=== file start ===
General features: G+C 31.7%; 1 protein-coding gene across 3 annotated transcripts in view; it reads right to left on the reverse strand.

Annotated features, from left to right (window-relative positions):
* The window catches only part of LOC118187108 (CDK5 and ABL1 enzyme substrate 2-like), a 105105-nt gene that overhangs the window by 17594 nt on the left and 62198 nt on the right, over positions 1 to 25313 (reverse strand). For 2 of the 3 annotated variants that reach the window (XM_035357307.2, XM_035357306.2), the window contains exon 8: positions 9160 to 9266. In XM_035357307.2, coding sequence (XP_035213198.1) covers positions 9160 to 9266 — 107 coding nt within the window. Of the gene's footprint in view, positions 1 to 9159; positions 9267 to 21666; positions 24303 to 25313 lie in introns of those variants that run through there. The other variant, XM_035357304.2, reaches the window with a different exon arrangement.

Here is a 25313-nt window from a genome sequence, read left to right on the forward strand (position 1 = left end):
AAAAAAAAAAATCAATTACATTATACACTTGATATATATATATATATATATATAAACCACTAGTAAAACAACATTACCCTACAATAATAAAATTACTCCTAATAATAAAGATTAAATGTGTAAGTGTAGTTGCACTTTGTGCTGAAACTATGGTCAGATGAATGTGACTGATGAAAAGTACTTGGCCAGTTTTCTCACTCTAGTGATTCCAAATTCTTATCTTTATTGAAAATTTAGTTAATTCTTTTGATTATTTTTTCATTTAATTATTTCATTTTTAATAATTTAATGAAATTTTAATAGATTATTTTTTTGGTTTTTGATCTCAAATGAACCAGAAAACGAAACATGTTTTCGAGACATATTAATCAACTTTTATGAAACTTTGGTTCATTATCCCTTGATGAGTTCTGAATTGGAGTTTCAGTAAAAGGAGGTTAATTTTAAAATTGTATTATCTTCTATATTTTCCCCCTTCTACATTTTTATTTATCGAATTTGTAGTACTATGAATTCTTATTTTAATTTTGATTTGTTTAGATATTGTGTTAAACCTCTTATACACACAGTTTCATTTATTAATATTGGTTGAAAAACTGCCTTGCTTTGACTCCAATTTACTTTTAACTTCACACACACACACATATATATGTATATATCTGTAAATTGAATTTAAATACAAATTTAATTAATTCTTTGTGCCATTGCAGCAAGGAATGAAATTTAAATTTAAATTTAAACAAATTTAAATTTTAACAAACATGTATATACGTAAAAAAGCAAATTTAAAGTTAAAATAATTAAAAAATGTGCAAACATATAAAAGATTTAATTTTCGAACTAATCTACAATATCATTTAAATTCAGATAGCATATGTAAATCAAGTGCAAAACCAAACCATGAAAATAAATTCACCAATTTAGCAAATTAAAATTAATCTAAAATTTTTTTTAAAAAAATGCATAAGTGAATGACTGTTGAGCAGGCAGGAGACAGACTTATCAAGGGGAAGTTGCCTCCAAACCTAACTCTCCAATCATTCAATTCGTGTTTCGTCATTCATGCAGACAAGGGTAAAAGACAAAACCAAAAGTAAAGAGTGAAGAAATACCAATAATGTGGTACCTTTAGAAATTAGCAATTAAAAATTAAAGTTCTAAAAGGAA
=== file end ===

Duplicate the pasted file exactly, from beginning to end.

General features: G+C 31.7%; 1 protein-coding gene across 3 annotated transcripts in view; it reads right to left on the reverse strand.

Annotated features, from left to right (window-relative positions):
* The window catches only part of LOC118187108 (CDK5 and ABL1 enzyme substrate 2-like), a 105105-nt gene that overhangs the window by 17594 nt on the left and 62198 nt on the right, over positions 1 to 25313 (reverse strand). For 2 of the 3 annotated variants that reach the window (XM_035357307.2, XM_035357306.2), the window contains exon 8: positions 9160 to 9266. In XM_035357307.2, coding sequence (XP_035213198.1) covers positions 9160 to 9266 — 107 coding nt within the window. Of the gene's footprint in view, positions 1 to 9159; positions 9267 to 21666; positions 24303 to 25313 lie in introns of those variants that run through there. The other variant, XM_035357304.2, reaches the window with a different exon arrangement.

Here is a 25313-nt window from a genome sequence, read left to right on the forward strand (position 1 = left end):
AAAAAAAAAAATCAATTACATTATACACTTGATATATATATATATATATATATAAACCACTAGTAAAACAACATTACCCTACAATAATAAAATTACTCCTAATAATAAAGATTAAATGTGTAAGTGTAGTTGCACTTTGTGCTGAAACTATGGTCAGATGAATGTGACTGATGAAAAGTACTTGGCCAGTTTTCTCACTCTAGTGATTCCAAATTCTTATCTTTATTGAAAATTTAGTTAATTCTTTTGATTATTTTTTCATTTAATTATTTCATTTTTAATAATTTAATGAAATTTTAATAGATTATTTTTTTGGTTTTTGATCTCAAATGAACCAGAAAACGAAACATGTTTTCGAGACATATTAATCAACTTTTATGAAACTTTGGTTCATTATCCCTTGATGAGTTCTGAATTGGAGTTTCAGTAAAAGGAGGTTAATTTTAAAATTGTATTATCTTCTATATTTTCCCCCTTCTACATTTTTATTTATCGAATTTGTAGTACTATGAATTCTTATTTTAATTTTGATTTGTTTAGATATTGTGTTAAACCTCTTATACACACAGTTTCATTTATTAATATTGGTTGAAAAACTGCCTTGCTTTGACTCCAATTTACTTTTAACTTCACACACACACACATATATATGTATATATCTGTAAATTGAATTTAAATACAAATTTAATTAATTCTTTGTGCCATTGCAGCAAGGAATGAAATTTAAATTTAAATTTAAACAAATTTAAATTTTAACAAACATGTATATACGTAAAAAAGCAAATTTAAAGTTAAAATAATTAAAAAATGTGCAAACATATAAAAGATTTAATTTTCGAACTAATCTACAATATCATTTAAATTCAGATAGCATATGTAAATCAAGTGCAAAACCAAACCATGAAAATAAATTCACCAATTTAGCAAATTAAAATTAATCTAAAATTTTTTTTAAAAAAATGCATAAGTGAATGACTGTTGAGCAGGCAGGAGACAGACTTATCAAGGGGAAGTTGCCTCCAAACCTAACTCTCCAATCATTCAATTCGTGTTTCGTCATTCATGCAGACAAGGGTAAAAGACAAAACCAAAAGTAAAGAGTGAAGAAATACCAATAATGTGGTACCTTTAGAAATTAGCAATTAAAAATTAAAGTTCTAAAAGGAA